The General most earnestly requires and expects a due observance of those articles of war established for the government of the army which forbid profane cursing, swearing and drunkenness; and in the like manner requires and expects of all officers and soldiers not engaged on actual duty, a punctual attendance on Divine Service to implore the blessings of Heaven upon the means used for our safety and defense. 4 GENERAL ORDERS, CAMBRIDGE, JULY 4, 1775
The General is sorry to be informed that the foolish and wicked practice of profane cursing and swearing (a vice heretofore little known in an American Army) is growing into fashion; he hopes the officers will, by example as well as influence, endeavor to check it, and that both they and the men will reflect that we can have little hopes of the blessing of heaven on our arms if we insult it by our impiety and folly; added to this, it is a vice so mean and low, without any temptation, that every man of sense and character detests and despises it. 5 GENERAL ORDERS, NEW YORK, AUGUST 3, 1776
It is much to be lamented that the foolish and scandalous practice of profane swearing is exceedingly prevalent in the American Army. Officers of every rank are bound to discourage it, first by their example, and then by punishing offenders. As a mean to abolish this and every other species of immorality, Brigadiers are enjoined to take effectual care to have Divine Service duly performed in their respective brigades. 6 GENERAL ORDERS, MIDDLEBROOK, MAY 31, 1777
Purity of morals being the only sure foundation of public happiness in any country, and highly conducive to order, subordination, and success in an army, it will be well worthy the emulation of officers of every rank and class to encourage it both by the influence of example and the penalties of authority. It is painful to see many shameful instances of riot and licentiousness
among us; the wanton practice of swearing has risen to a most disgusting height. A regard to decency should
conspire with a sense of morality to banish a vice productive of neither advantage of pleasure. 7 GENERAL ORDERS, FREDERICKSBURG, OCTOBER 21, 1778
There is a clear and consistent message throughout his orders: General Washington did not tolerate the practice of swearing in the military. It is therefore reasonable to assume that he would have been a leader in propagating that which he so sternly opposed? Hardly. “The Crossing” has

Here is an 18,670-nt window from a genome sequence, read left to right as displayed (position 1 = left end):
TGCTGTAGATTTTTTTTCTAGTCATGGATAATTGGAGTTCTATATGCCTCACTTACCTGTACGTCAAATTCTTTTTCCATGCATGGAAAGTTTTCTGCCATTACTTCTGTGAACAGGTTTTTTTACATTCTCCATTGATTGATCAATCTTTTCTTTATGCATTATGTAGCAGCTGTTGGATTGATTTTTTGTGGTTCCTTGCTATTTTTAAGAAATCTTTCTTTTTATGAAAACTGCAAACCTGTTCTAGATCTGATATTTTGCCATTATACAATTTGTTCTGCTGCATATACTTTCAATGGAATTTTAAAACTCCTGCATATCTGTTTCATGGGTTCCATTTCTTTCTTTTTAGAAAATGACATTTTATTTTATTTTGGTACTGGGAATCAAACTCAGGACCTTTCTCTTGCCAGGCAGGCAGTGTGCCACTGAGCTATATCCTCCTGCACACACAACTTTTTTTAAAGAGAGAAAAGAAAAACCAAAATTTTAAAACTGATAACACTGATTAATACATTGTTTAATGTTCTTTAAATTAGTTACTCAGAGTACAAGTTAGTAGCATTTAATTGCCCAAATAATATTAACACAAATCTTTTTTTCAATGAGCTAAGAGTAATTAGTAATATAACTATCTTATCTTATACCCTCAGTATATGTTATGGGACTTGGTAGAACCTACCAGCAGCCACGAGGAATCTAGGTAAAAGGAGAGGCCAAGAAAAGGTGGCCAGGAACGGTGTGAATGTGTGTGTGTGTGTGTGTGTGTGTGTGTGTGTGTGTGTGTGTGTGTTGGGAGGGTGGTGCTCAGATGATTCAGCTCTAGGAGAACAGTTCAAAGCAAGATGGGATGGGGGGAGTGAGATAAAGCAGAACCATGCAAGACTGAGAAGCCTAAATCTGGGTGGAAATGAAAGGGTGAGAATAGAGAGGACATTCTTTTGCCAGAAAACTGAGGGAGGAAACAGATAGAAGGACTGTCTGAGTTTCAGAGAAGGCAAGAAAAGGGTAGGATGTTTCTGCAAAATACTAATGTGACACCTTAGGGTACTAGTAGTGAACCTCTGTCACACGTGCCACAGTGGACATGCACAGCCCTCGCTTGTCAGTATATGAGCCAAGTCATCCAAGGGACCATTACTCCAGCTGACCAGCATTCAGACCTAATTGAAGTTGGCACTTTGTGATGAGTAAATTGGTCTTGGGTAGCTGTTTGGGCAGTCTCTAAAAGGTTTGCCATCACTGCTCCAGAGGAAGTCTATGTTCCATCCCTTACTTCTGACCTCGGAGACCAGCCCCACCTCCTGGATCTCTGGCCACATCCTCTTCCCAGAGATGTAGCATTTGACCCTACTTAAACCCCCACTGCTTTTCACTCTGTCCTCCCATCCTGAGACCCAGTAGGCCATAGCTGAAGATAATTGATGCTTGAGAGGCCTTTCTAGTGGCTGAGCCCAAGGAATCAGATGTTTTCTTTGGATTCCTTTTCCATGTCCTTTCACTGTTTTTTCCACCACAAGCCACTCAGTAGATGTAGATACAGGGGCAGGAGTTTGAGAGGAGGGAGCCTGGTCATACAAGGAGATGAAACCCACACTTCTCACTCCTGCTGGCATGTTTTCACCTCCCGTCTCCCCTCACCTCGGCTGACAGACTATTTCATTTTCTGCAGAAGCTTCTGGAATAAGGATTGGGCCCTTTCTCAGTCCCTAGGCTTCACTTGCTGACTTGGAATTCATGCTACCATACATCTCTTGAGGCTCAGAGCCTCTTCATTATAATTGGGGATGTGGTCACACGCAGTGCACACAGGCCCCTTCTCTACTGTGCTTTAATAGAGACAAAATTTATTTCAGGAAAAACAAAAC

mis-portrayed this element of the character and nature of General Washington.
In fact, on only one occasion during the lengthy forty-year military career of General Washington was he accused of cursing or profanity. That occasion allegedly occurred during during the Battle of Monmouth in 1778 when General Charles Lee displayed
gross cowardice in the face of the British and ordered the American troops under his command to retreat. The retreat became a general rout until General Washington arrived, rallied the troops, reformed the scattered bands, and attacked.
Washington, irritated with General Lee for direct disobedience to his orders, removed Lee from the control of any troops following an angry exchange with him on the field of battle. Some charge that this heated argument Washington swore at Lee. Lee later
demanded an apology from Washington for the way he had been humiliated on the battle field, but Washington refused. Lee was afterwards court-martialed, found guilty, and given a twelve-month suspended sentence for disobedience to direct orders, misbehavior before the enemy, and disrespect to the Commander-in-Chief.
Interestingly, even W. E. Woodward, an early twentieth-century revisionist historian very critical of Washington, found no basis for believing that general Washington used profanity even on this occasion. Woodward explained: